Erotic Playfulness: SOPHIA/WISDOM, a sermon Matthew 11:16-19, 25-30

In Jesus’ words, we can hear the dim echoes of a time gone by. Long before Jesus came there was a character who called out in the marketplaces. You can read about her in the biblical books of Proverbs, Job, the Wisdom of Solomon and Ecclesiasticus. What students of the Bible call the “Wisdom literature” is full of stories about a character who so many people have never heard of.

In the book of Proverbs, she claims to have been there when CREATOR was busy creating and she declares:  “When God set the heavens in place, I was present, when God drew a ring on the surface of the deep, when God fixed the clouds above, when God fixed fast the wells of the deep, when God assigned the sea its limits…when God established the foundations of the earth, I was by God’s side, a master craftswoman. Delighting God day after day, ever at play by God’s side, at play everywhere in God’s domain, delighting to be with the children of humanity.”   

So, just who is this master craftswoman? Job insists that, “we have heard reports of her”. But, “God alone has traced her path and found out where she lives.” The writer of Ecclesiasticus admonishes the reader to: “court her with all your soul, and with all your might keep her ways; go after her and seek her; she will reveal herself to you; once you hold her, do not let her go.  For in the end, you will find rest in her and she will take the form of joy for you.”

In the Wisdom of Solomon, she is described as, “quicker to move than any motion; she is so pure, she pervades and permeates all things. She is a breath of the power of God, pure emanation of the glory of the Almighty; hence nothing impure can find a way into her. She is a reflection of the eternal light, untarnished mirror of God’s active power, image of God’s goodness. Although alone, she can do all things; herself unchanging she makes all things new. In each generation, she passes into holy souls, she makes them friends of God and prophets.”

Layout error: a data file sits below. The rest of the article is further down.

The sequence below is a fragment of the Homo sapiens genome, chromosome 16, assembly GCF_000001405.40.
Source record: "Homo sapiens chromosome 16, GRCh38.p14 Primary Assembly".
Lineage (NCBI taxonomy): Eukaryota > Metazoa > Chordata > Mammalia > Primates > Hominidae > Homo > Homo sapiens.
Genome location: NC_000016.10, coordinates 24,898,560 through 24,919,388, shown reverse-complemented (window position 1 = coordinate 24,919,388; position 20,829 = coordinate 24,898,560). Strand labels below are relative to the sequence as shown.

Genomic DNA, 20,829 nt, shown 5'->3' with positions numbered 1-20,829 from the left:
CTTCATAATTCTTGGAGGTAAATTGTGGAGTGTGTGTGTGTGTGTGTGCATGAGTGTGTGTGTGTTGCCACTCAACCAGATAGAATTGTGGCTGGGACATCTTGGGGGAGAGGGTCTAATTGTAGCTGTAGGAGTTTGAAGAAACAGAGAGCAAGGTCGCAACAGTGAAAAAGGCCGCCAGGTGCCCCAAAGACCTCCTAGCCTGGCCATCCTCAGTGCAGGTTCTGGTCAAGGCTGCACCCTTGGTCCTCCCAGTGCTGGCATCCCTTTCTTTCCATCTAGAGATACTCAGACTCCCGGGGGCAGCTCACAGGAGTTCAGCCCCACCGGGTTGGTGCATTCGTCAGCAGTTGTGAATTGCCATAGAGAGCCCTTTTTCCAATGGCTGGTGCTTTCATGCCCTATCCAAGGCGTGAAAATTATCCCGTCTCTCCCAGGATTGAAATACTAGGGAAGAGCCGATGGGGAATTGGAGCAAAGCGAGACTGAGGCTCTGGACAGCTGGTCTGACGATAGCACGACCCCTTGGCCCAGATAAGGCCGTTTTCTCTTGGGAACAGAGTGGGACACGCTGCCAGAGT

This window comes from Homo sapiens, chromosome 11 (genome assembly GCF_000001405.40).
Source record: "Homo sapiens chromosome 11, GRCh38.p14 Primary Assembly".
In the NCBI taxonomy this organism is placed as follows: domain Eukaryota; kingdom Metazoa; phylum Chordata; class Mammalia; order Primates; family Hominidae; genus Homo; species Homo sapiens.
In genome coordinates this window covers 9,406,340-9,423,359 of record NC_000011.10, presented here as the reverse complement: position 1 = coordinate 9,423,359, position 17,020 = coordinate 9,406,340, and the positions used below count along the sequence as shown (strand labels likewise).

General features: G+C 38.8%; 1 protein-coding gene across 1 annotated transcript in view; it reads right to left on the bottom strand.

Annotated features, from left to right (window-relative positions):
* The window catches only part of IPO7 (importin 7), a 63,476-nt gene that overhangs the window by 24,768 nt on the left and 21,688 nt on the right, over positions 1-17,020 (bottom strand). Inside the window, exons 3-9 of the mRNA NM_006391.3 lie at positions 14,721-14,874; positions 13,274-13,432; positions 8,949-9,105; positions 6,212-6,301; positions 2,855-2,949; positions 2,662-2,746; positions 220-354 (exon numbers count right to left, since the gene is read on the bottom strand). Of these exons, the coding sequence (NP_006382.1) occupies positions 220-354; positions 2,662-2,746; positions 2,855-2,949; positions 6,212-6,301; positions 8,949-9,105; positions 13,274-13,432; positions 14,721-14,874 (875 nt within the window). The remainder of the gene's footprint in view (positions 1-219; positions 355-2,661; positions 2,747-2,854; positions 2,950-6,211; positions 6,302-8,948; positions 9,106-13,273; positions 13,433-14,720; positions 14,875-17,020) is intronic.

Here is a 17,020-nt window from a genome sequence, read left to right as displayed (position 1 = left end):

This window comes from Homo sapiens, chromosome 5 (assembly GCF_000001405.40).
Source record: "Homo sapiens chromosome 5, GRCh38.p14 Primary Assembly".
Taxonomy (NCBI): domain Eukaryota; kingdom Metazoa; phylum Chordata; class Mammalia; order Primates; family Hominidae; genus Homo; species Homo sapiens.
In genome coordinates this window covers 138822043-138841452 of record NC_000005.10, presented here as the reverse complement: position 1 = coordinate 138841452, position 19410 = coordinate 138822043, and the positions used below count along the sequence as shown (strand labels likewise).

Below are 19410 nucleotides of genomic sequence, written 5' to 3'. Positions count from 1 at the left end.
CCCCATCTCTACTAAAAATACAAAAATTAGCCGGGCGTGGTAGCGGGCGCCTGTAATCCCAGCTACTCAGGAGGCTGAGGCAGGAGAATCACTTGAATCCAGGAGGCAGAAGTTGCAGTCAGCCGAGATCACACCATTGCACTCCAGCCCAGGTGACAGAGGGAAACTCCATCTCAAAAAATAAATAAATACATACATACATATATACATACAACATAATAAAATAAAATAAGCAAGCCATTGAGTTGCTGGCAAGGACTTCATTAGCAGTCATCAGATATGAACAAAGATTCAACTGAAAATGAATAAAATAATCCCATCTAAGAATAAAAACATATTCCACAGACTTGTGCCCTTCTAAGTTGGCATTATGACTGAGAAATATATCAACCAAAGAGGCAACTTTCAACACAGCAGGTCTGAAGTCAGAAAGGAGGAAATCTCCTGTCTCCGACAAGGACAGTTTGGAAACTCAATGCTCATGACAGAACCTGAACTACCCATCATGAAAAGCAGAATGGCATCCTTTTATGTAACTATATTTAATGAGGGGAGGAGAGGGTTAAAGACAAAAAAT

You may not know who she is, but Jesus certainly did. Tales of her deeds were popular in Jesus’ day. Jesus, a student of the scriptures who was referred to as a rabbi, would certainly have known who this heroine of the scriptures is. In the ancient Hebrew texts of the Wisdom Literature she is called “CHOKMAH.”  In the ancient Greek translations of these texts she is called “SOPHIA.” In our English translations of these texts she is simply known as “wisdom.” The ancient Hebrew and Greek languages were written without punctuation. Often in Greek, there were no spaces between the words. Until long after Jesus’ day there were only capital letters. Upper- and lower-case letters were not used. Unlike our system where personal names begin with capital and are followed with lower case letters, ancient texts consist of lines of unbroken capitals. Often ancient Greek, the words did not have spaces between them and so translating these texts into English is tricky. This is just one of the reasons why Sophia’s story has remained hidden from most of us.  Continue reading